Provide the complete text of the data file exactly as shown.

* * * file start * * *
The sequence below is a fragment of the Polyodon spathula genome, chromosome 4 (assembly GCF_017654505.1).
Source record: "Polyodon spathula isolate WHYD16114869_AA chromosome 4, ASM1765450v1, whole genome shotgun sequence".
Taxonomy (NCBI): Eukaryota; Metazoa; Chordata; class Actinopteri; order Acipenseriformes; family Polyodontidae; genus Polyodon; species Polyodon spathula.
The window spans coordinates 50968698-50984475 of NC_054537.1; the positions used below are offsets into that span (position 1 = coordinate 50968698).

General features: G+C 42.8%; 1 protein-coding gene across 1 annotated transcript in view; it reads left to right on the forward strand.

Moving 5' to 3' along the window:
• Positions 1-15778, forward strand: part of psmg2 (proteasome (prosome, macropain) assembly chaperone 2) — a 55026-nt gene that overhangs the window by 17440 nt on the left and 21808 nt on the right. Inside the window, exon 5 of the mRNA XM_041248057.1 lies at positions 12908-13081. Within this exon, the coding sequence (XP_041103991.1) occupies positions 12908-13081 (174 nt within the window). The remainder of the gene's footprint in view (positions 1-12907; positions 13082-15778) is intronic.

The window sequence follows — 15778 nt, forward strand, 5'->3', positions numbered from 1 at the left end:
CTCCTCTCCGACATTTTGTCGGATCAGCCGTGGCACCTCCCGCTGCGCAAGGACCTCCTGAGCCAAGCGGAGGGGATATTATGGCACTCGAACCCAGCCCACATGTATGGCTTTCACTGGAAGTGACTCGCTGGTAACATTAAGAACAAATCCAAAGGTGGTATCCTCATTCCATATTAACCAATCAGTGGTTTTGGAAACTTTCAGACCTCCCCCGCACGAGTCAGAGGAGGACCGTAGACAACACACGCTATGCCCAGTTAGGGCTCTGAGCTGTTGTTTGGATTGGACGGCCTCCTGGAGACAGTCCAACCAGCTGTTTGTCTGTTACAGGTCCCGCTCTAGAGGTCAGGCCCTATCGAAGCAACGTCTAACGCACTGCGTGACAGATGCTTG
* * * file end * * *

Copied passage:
The sequence below is a fragment of the Polyodon spathula genome, chromosome 4 (assembly GCF_017654505.1).
Source record: "Polyodon spathula isolate WHYD16114869_AA chromosome 4, ASM1765450v1, whole genome shotgun sequence".
Taxonomy (NCBI): Eukaryota; Metazoa; Chordata; class Actinopteri; order Acipenseriformes; family Polyodontidae; genus Polyodon; species Polyodon spathula.
The window spans coordinates 50968698-50984475 of NC_054537.1; the positions used below are offsets into that span (position 1 = coordinate 50968698).

General features: G+C 42.8%; 1 protein-coding gene across 1 annotated transcript in view; it reads left to right on the forward strand.

Moving 5' to 3' along the window:
• Positions 1-15778, forward strand: part of psmg2 (proteasome (prosome, macropain) assembly chaperone 2) — a 55026-nt gene that overhangs the window by 17440 nt on the left and 21808 nt on the right. Inside the window, exon 5 of the mRNA XM_041248057.1 lies at positions 12908-13081. Within this exon, the coding sequence (XP_041103991.1) occupies positions 12908-13081 (174 nt within the window). The remainder of the gene's footprint in view (positions 1-12907; positions 13082-15778) is intronic.

The window sequence follows — 15778 nt, forward strand, 5'->3', positions numbered from 1 at the left end:
CTCCTCTCCGACATTTTGTCGGATCAGCCGTGGCACCTCCCGCTGCGCAAGGACCTCCTGAGCCAAGCGGAGGGGATATTATGGCACTCGAACCCAGCCCACATGTATGGCTTTCACTGGAAGTGACTCGCTGGTAACATTAAGAACAAATCCAAAGGTGGTATCCTCATTCCATATTAACCAATCAGTGGTTTTGGAAACTTTCAGACCTCCCCCGCACGAGTCAGAGGAGGACCGTAGACAACACACGCTATGCCCAGTTAGGGCTCTGAGCTGTTGTTTGGATTGGACGGCCTCCTGGAGACAGTCCAACCAGCTGTTTGTCTGTTACAGGTCCCGCTCTAGAGGTCAGGCCCTATCGAAGCAACGTCTAACGCACTGCGTGACAGATGCTTG